(Reuters) - U.S. President Donald Trump’s suggestion on Sunday that Exxon Mobil or another U.S. oil company operate Syrian oil fields drew rebukes from legal and energy experts.
“What I intend to do, perhaps, is make a deal with an ExxonMobil or one of our great companies to go in there and do it properly ... and spread out the wealth,” Trump said during a news conference about the U.S. special forces operation that led to the death of Islamic State leader Abu Bakr al-Baghdadi.
“International law seeks to protect against exactly this sort of exploitation,” said Laurie Blank, an Emory Law School professor and director of its Center for International and Comparative Law.
“It is not only a dubious legal move, it sends a message to the whole region and the world that America wants to steal the oil,” said Bruce Riedel, a former national security advisor and now senior fellow at the Brookings Institution think-tank.
“The idea that the United States would ‘keep the oil’ in the hands of ExxonMobil or some other U.S. company is immoral and possibly illegal,” said Jeff Colgan, an associate professor of political science and international studies at Brown University. Colgan also said U.S. companies would face “a host of practical challenges” to operate in Syria.
Even getting Exxon or another major oil company to develop Syrian oil would be a “hard sell” given its relatively limited infrastructure and small output, said Ellen R. Wald, a senior fellow at the Atlantic Council’s Global Energy Center.
Syria produced around 380,000 barrels of oil per day before the country’s civil war erupted. An International Monetary Fund working paper in 2016 estimated that production had declined to just 40,000 barrels per day.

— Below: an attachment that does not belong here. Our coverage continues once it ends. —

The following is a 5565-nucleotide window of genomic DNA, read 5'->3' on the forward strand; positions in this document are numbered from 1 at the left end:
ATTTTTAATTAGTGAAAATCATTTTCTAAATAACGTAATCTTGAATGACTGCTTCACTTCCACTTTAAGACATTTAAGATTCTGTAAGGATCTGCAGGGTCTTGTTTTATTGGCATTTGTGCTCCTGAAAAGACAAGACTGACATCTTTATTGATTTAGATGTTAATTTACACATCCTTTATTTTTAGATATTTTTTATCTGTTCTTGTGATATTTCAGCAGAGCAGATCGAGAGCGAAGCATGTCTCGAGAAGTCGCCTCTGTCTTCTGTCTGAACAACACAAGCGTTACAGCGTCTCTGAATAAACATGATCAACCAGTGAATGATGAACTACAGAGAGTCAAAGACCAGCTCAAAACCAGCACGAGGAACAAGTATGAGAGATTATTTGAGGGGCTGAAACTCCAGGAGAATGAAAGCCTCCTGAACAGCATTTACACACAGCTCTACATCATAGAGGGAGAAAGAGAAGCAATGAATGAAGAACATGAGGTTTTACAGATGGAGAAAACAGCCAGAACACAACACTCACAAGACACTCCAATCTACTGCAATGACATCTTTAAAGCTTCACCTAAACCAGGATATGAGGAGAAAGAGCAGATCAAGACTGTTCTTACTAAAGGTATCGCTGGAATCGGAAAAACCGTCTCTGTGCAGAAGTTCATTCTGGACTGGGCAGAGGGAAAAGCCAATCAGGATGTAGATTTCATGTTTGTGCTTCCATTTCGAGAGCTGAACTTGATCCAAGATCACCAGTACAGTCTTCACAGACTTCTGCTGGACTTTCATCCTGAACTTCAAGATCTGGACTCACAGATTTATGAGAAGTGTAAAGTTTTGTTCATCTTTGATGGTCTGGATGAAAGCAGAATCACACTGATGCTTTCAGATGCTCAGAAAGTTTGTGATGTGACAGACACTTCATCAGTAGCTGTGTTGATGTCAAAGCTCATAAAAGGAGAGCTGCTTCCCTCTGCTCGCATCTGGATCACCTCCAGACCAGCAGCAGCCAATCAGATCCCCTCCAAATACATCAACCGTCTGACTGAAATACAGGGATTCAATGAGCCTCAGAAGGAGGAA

Still, the United States should be concerned about the fate of the Syrian oil fields, said Alex Cranberg, chairman of energy firm Aspect Holdings LLC, which has explored production in Iraqi Kurdistan but no longer has active projects in the region.
“It’s not that the oil itself matters much to the U.S., but that its misuse could fund future problems for us” if it falls into the wrong hands, Cranberg said, noting his company has not been approached by the White House.
“U.S. control over the disposition of the fields and the hard currency they offer would provide a significant influence over the shape of Syria’s future,” he said.
Robert O’Brien, a U.S. National Security advisor to the president, said a U.S. military presence will be required to protect the Syrian oilfields, suggesting it also should have a say on their proceeds.
“We’re going to be there for a period of time to maintain control of those and make sure that there is not a resurgence of ISIS and make sure that the Kurds have some revenue from those oil fields,” O’Brien said, speaking to NBC News’ Meet the Press with Chuck Todd.
Reporting by Lawrence Delevingne; Writing by Gary McWilliams; Editing by Nick Zieminski and Daniel Wallis